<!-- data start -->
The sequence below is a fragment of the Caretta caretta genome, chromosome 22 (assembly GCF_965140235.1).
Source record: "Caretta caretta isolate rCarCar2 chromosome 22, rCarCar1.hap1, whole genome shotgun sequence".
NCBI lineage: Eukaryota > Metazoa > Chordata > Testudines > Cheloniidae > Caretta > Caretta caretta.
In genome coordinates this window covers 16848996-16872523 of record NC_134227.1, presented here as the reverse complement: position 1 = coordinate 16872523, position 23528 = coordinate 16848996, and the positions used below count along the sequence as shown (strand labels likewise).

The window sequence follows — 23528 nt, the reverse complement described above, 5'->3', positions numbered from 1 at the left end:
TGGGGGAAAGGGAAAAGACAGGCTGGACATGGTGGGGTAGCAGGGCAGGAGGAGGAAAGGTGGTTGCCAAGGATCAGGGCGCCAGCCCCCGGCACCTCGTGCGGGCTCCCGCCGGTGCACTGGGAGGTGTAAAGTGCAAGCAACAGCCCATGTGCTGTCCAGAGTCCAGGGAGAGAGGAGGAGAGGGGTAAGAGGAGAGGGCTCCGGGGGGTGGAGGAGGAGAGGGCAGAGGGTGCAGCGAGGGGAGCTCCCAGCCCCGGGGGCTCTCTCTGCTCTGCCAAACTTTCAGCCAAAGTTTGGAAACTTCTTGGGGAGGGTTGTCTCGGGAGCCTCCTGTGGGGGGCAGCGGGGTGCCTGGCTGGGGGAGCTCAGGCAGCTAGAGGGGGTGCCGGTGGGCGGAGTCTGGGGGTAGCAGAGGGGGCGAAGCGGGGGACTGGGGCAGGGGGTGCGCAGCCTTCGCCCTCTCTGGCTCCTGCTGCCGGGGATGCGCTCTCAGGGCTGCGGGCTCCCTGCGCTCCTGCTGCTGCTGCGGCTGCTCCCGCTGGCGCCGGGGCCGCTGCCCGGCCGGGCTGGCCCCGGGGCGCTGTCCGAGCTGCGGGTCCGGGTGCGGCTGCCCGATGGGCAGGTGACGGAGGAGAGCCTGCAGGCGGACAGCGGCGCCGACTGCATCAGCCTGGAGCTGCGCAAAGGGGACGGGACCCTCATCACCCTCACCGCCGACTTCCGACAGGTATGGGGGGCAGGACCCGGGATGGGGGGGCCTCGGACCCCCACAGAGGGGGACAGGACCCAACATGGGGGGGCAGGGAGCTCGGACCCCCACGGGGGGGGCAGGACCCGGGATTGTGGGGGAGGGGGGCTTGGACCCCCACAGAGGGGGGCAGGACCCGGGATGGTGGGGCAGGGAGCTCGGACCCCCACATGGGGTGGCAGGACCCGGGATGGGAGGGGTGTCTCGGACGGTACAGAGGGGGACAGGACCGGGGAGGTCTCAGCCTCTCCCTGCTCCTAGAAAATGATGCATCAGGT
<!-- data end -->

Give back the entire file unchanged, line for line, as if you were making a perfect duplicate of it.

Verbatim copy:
The sequence below is a fragment of the Caretta caretta genome, chromosome 22 (assembly GCF_965140235.1).
Source record: "Caretta caretta isolate rCarCar2 chromosome 22, rCarCar1.hap1, whole genome shotgun sequence".
NCBI lineage: Eukaryota > Metazoa > Chordata > Testudines > Cheloniidae > Caretta > Caretta caretta.
In genome coordinates this window covers 16848996-16872523 of record NC_134227.1, presented here as the reverse complement: position 1 = coordinate 16872523, position 23528 = coordinate 16848996, and the positions used below count along the sequence as shown (strand labels likewise).

The window sequence follows — 23528 nt, the reverse complement described above, 5'->3', positions numbered from 1 at the left end:
TGGGGGAAAGGGAAAAGACAGGCTGGACATGGTGGGGTAGCAGGGCAGGAGGAGGAAAGGTGGTTGCCAAGGATCAGGGCGCCAGCCCCCGGCACCTCGTGCGGGCTCCCGCCGGTGCACTGGGAGGTGTAAAGTGCAAGCAACAGCCCATGTGCTGTCCAGAGTCCAGGGAGAGAGGAGGAGAGGGGTAAGAGGAGAGGGCTCCGGGGGGTGGAGGAGGAGAGGGCAGAGGGTGCAGCGAGGGGAGCTCCCAGCCCCGGGGGCTCTCTCTGCTCTGCCAAACTTTCAGCCAAAGTTTGGAAACTTCTTGGGGAGGGTTGTCTCGGGAGCCTCCTGTGGGGGGCAGCGGGGTGCCTGGCTGGGGGAGCTCAGGCAGCTAGAGGGGGTGCCGGTGGGCGGAGTCTGGGGGTAGCAGAGGGGGCGAAGCGGGGGACTGGGGCAGGGGGTGCGCAGCCTTCGCCCTCTCTGGCTCCTGCTGCCGGGGATGCGCTCTCAGGGCTGCGGGCTCCCTGCGCTCCTGCTGCTGCTGCGGCTGCTCCCGCTGGCGCCGGGGCCGCTGCCCGGCCGGGCTGGCCCCGGGGCGCTGTCCGAGCTGCGGGTCCGGGTGCGGCTGCCCGATGGGCAGGTGACGGAGGAGAGCCTGCAGGCGGACAGCGGCGCCGACTGCATCAGCCTGGAGCTGCGCAAAGGGGACGGGACCCTCATCACCCTCACCGCCGACTTCCGACAGGTATGGGGGGCAGGACCCGGGATGGGGGGGCCTCGGACCCCCACAGAGGGGGACAGGACCCAACATGGGGGGGCAGGGAGCTCGGACCCCCACGGGGGGGGCAGGACCCGGGATTGTGGGGGAGGGGGGCTTGGACCCCCACAGAGGGGGGCAGGACCCGGGATGGTGGGGCAGGGAGCTCGGACCCCCACATGGGGTGGCAGGACCCGGGATGGGAGGGGTGTCTCGGACGGTACAGAGGGGGACAGGACCGGGGAGGTCTCAGCCTCTCCCTGCTCCTAGAAAATGATGCATCAGGT